The hundreds of thousands of farmworkers who harvest fruits and vegetables for U.S. consumers are often taken for granted.
Not this year.
With the escalation of new coronavirus COVID-19 outbreak cases, there are consumer media stories starting to appear talking about unprecedented challenges to the food supply chain because of recent panic buying.
In a Washington Post story headlined “Companies that feed America brace for labor shortages amid worry about restocking stores,” the reporter and sources reflected on possible supply chain disruptions if workers at distribution centers, government regulatory agencies, meat packing facilities and farms are infected with COVID-19..
Field workers weren’t the focus of that article, but I did find a story about H-2A workers at northcarolinahealthnews.org
with a headline of “For migrant workers in NC, coronavirus may be hard to avoid”
The story reported on a March 11 emergency meeting by a group of organizations that serve seasonal and migrant workers.
Speakers at the event, according to the report, said that “farmworkers are used to working through illness and are reluctant to reveal that they are sick for fear of being sent to their home countries before the end of the growing season.”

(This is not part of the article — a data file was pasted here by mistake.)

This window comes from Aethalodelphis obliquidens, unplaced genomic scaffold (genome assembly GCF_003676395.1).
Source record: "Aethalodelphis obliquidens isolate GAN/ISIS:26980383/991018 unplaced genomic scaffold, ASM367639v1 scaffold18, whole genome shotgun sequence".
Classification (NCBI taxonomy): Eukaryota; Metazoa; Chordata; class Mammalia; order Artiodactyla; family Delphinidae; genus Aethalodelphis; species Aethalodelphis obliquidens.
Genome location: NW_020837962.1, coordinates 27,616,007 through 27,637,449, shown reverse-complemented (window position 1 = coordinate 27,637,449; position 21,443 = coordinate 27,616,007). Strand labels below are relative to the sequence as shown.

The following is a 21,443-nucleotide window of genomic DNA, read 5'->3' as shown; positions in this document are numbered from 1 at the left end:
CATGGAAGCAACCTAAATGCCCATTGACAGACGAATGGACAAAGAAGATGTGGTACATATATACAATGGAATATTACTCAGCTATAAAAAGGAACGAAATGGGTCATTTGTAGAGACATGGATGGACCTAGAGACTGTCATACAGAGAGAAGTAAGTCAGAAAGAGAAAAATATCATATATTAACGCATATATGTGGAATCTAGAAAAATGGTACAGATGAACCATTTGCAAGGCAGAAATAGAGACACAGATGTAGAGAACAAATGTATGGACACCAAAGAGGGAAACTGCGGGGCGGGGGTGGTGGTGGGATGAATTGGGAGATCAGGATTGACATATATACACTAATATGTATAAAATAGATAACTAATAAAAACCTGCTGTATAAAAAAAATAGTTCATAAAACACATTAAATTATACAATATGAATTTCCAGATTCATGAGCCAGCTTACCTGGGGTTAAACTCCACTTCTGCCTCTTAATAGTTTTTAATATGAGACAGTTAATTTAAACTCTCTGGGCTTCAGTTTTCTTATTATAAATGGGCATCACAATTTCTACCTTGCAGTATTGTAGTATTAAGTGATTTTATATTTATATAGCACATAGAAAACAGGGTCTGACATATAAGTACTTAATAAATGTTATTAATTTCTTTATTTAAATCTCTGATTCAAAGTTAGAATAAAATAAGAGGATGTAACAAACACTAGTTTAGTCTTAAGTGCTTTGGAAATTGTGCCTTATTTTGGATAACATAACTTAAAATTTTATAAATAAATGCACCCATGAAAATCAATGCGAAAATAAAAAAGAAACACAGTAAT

In addition, the close living quarters for some H-2A workers (as much as 10 to a room) could lead to a rapid spread of the virus.
It is speculative at this point to estimate how much of the North American farmworker population will be infected with the coronavirus COVID-19.
Taking all prudent steps possible (hand washing stations, education, medical services) to prevent infections from happening — and treating/isolating workers who are stricken — must be top of mind for H-2A employers this year.
Italy had about 25,000 coronavirus cases on March 16, compared with about 4,000 in the U.S. and less than 50 in Mexico.
Fruit and vegetable industry leaders in Italy are already talking about the effect of the virus on its farm labor capacity for the summer harvest.
In a story "Labor shortage a major concern for Italy," Fruitnet.com reported that concerns over the spread of the virus are “likely to deter foreign workers heading to Italy from eastern Europe entering the country in the coming months.” That could put at risk harvest of peaches, cherries, strawberries, according to the report.
Look out, here comes tomorrow.